Vessel owners can look at the regulatory regimes as two separate rules, sort of like passing through Michigan waters on the way to Canada, but at the end of the day, compliance with the most stringent of two is the only way to make sure they can trade on a global basis. Right now, and for existing registered tonnage that can (within the new MEPC edict) delay installation of BWTS, that's not going to cut it in U.S. waters. Not if they need to discharge ballast while they are here.

Remember that the U.S. Coast Guard does not recognize IMO type approval for BWT systems. And, while the Coast Guard says they will consider an extension on a case-by-case basis, that sort of leeway is likely to get tougher and tougher to get, especially as BWTS systems continue to get approved.

Bottom line: While some system implementations may have been delayed on a global level by the MEPC 71 ruling, this delay doesn’t apply for vessels operating in U.S. waters. With five USCG approved systems now available, obtaining extensions due to the lack of approved systems is no longer on the table.

  • Mea Culpa

It wasn’t too long ago that I wrote a blog in this very venue (June 2016, to be exact), the title of which was “Driving Ballast Water Technology: right out of business …” I was, at the time, referring to the U.S. Coast Guard. At that time, the fear was that the Coast Guard’s snail-like pace in granting approvals was unnecessarily delaying global progress towards an invasive species solution. Given what’s happening right now, it would appear that I was wrong. I certainly hope so.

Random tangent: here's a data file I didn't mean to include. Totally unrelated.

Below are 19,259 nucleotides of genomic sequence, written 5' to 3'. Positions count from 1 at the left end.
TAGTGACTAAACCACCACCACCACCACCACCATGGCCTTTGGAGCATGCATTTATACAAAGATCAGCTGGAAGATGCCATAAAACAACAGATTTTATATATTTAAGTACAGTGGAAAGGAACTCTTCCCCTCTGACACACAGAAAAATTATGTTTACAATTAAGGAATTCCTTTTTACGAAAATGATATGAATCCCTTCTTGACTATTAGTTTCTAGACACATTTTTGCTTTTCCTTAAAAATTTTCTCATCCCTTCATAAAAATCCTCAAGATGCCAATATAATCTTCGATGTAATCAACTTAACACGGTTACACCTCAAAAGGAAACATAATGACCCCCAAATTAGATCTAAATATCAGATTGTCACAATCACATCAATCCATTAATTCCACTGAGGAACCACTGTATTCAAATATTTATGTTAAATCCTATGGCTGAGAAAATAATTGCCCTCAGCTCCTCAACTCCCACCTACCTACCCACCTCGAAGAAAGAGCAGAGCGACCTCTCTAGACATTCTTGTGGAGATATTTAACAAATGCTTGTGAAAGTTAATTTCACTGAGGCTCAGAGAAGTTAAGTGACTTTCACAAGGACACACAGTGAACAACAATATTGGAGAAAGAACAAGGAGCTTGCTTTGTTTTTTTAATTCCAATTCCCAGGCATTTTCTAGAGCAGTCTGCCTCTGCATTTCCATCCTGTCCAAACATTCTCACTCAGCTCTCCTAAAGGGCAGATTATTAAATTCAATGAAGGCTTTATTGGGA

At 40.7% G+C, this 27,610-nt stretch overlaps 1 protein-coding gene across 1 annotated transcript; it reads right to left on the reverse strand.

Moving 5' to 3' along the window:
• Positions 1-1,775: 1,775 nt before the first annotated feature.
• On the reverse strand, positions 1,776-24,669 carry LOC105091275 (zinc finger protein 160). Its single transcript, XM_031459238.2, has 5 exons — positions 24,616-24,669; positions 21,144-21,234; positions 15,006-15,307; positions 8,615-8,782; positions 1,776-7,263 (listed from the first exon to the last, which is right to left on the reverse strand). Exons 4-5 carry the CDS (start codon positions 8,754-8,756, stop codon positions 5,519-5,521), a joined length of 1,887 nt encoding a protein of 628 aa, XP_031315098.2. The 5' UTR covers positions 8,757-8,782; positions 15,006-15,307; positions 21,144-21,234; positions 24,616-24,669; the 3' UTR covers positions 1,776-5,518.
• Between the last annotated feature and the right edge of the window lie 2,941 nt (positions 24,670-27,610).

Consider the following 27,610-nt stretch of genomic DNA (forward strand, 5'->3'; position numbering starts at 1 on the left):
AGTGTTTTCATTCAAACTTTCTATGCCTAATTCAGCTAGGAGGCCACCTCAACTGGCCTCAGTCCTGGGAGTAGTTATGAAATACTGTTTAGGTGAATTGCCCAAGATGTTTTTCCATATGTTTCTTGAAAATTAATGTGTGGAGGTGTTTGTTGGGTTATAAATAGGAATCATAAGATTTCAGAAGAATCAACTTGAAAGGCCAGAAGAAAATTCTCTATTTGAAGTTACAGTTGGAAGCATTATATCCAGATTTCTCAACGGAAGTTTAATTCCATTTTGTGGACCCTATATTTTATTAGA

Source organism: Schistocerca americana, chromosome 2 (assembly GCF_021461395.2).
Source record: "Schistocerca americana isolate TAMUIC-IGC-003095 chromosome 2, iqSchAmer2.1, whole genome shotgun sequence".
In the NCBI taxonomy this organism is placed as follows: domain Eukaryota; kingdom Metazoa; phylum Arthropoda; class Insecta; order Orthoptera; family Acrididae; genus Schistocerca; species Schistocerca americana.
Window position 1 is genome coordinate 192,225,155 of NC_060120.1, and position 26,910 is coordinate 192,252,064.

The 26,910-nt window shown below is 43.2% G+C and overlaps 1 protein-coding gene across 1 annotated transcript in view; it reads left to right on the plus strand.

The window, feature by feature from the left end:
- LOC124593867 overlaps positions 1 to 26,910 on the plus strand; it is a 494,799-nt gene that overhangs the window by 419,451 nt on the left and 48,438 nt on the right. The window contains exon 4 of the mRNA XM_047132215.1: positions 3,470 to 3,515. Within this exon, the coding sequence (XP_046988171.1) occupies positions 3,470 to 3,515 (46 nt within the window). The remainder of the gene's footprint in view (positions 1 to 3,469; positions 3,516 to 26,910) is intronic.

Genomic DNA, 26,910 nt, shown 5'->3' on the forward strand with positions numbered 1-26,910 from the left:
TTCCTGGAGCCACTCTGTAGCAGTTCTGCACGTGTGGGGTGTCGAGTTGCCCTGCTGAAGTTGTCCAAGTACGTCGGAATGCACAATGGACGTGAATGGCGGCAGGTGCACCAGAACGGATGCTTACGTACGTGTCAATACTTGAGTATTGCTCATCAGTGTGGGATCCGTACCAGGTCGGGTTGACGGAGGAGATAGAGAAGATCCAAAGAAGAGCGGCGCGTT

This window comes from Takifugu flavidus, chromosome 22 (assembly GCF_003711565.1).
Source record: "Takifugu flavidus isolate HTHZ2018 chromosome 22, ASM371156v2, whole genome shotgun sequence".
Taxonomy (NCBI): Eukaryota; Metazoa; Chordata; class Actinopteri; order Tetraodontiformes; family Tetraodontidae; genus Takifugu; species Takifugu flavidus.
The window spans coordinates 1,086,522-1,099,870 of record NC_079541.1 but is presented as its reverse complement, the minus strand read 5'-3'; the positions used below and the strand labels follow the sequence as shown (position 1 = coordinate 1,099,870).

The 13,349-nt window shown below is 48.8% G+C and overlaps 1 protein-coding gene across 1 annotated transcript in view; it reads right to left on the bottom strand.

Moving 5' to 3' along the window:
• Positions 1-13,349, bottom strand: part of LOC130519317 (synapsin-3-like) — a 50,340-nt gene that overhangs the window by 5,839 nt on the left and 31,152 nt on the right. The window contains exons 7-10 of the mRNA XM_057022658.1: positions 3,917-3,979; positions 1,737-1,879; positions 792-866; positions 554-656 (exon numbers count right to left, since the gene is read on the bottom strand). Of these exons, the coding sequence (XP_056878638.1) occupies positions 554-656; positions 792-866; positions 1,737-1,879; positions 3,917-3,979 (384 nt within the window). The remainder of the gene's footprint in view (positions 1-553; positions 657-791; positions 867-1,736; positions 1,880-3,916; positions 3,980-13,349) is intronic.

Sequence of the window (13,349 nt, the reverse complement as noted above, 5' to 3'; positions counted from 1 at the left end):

The long and winding road to solving the scourge of invasive species has been a wild ride, excruciatingly slow and fraught with many (sometimes unexpected) developments. The latest story thread is perhaps the biggest eye-opener. The current U.S. position, balanced against what is occurring at IMO, ironically puts the United States in a leadership role. And, unless the Coast Guard significantly alters course any time soon, that’s not going to change.

The world’s largest trading partner says that you need to be in compliance when it comes to ballast water treatment in U.S. waters. Does this remind you of the evolution of OPA 90? It should. If so, then what comes next shouldn’t surprise anyone. MLPro

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Joseph Keefe is a 1980 (Deck) graduate of the Massachusetts Maritime Academy and lead commentator of MaritimeProfessional.com. Additionally, he is Editor of both Maritime Logistics Professional and MarineNews magazines. He can be reached at [email protected] or at [email protected] MaritimeProfessional.com is the largest business networking site devoted to the marine industry. Each day thousands of industry professionals around the world log on to network, connect, and communicate.

Tags: IMO USCG Joseph Keefe Invasive species BWTS MEPC71